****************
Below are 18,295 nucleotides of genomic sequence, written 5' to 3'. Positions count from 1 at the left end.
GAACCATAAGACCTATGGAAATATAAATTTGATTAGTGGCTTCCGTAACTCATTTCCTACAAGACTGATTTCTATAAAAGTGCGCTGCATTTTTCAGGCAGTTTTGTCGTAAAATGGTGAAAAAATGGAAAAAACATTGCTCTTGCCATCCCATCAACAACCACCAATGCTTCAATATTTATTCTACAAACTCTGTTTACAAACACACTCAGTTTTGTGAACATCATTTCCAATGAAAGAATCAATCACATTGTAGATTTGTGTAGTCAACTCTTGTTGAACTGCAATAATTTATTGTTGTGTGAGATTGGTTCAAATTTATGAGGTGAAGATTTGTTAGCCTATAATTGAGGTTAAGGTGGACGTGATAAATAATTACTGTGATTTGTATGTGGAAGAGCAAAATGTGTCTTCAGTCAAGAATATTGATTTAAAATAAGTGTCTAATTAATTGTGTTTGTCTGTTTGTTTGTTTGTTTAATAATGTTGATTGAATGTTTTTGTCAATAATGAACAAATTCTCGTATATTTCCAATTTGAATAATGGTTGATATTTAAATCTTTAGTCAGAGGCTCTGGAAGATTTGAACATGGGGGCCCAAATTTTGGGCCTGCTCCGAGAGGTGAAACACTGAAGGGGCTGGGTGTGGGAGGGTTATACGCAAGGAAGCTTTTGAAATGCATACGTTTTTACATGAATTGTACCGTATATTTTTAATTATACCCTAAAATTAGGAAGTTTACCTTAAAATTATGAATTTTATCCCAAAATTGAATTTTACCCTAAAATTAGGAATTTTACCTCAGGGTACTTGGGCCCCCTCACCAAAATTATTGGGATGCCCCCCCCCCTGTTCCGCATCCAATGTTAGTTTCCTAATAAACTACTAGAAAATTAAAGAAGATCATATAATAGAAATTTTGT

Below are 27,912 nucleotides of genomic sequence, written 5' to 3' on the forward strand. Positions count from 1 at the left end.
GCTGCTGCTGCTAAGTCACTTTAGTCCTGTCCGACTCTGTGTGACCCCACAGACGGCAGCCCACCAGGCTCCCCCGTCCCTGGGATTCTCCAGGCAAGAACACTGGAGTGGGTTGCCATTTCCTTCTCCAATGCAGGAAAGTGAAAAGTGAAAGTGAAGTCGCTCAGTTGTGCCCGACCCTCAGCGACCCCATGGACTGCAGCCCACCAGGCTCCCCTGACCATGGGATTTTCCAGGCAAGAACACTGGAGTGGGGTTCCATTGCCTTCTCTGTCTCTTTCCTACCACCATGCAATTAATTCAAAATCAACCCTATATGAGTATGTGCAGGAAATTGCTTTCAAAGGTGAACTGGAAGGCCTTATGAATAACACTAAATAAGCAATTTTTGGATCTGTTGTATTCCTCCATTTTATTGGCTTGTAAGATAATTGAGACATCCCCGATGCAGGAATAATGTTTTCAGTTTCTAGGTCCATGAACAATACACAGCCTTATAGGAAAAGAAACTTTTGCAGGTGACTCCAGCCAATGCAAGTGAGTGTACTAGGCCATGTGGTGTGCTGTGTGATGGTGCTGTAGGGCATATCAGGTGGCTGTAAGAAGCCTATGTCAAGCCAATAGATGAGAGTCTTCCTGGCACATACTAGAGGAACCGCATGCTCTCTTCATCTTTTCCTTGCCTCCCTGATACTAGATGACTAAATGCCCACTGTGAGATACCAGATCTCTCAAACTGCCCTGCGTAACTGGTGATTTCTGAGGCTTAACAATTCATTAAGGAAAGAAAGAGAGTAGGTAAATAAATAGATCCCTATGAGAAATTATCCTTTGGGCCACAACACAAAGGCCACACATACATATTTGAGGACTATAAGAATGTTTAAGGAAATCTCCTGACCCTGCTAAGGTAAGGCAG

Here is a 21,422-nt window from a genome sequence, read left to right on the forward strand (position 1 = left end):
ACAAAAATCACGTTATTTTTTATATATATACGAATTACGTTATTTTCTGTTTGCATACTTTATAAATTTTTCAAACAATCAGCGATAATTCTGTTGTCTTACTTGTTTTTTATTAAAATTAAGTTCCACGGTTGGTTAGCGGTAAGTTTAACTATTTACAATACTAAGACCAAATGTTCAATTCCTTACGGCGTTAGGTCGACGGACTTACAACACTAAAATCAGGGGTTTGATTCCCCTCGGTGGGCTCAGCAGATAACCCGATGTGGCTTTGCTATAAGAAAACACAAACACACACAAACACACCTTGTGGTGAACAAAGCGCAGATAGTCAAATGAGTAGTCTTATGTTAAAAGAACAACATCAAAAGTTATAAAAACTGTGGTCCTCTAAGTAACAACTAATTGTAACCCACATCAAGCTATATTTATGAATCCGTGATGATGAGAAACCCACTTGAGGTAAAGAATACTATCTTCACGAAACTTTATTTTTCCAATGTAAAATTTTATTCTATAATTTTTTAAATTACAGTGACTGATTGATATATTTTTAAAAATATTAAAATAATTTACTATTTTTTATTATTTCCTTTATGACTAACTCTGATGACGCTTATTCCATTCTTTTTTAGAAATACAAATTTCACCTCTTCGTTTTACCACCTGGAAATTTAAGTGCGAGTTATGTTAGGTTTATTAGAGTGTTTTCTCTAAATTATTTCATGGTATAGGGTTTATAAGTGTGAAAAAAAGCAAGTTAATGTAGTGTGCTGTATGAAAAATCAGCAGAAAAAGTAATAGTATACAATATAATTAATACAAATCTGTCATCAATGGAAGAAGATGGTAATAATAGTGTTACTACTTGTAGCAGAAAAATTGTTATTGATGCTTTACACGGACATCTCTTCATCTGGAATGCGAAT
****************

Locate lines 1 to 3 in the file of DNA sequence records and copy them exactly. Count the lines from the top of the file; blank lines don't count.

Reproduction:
Below are 18,295 nucleotides of genomic sequence, written 5' to 3'. Positions count from 1 at the left end.
GAACCATAAGACCTATGGAAATATAAATTTGATTAGTGGCTTCCGTAACTCATTTCCTACAAGACTGATTTCTATAAAAGTGCGCTGCATTTTTCAGGCAGTTTTGTCGTAAAATGGTGAAAAAATGGAAAAAACATTGCTCTTGCCATCCCATCAACAACCACCAATGCTTCAATATTTATTCTACAAACTCTGTTTACAAACACACTCAGTTTTGTGAACATCATTTCCAATGAAAGAATCAATCACATTGTAGATTTGTGTAGTCAACTCTTGTTGAACTGCAATAATTTATTGTTGTGTGAGATTGGTTCAAATTTATGAGGTGAAGATTTGTTAGCCTATAATTGAGGTTAAGGTGGACGTGATAAATAATTACTGTGATTTGTATGTGGAAGAGCAAAATGTGTCTTCAGTCAAGAATATTGATTTAAAATAAGTGTCTAATTAATTGTGTTTGTCTGTTTGTTTGTTTGTTTAATAATGTTGATTGAATGTTTTTGTCAATAATGAACAAATTCTCGTATATTTCCAATTTGAATAATGGTTGATATTTAAATCTTTAGTCAGAGGCTCTGGAAGATTTGAACATGGGGGCCCAAATTTTGGGCCTGCTCCGAGAGGTGAAACACTGAAGGGGCTGGGTGTGGGAGGGTTATACGCAAGGAAGCTTTTGAAATGCATACGTTTTTACATGAATTGTACCGTATATTTTTAATTATACCCTAAAATTAGGAAGTTTACCTTAAAATTATGAATTTTATCCCAAAATTGAATTTTACCCTAAAATTAGGAATTTTACCTCAGGGTACTTGGGCCCCCTCACCAAAATTATTGGGATGCCCCCCCCCCTGTTCCGCATCCAATGTTAGTTTCCTAATAAACTACTAGAAAATTAAAGAAGATCATATAATAGAAATTTTGT

Below are 27,912 nucleotides of genomic sequence, written 5' to 3' on the forward strand. Positions count from 1 at the left end.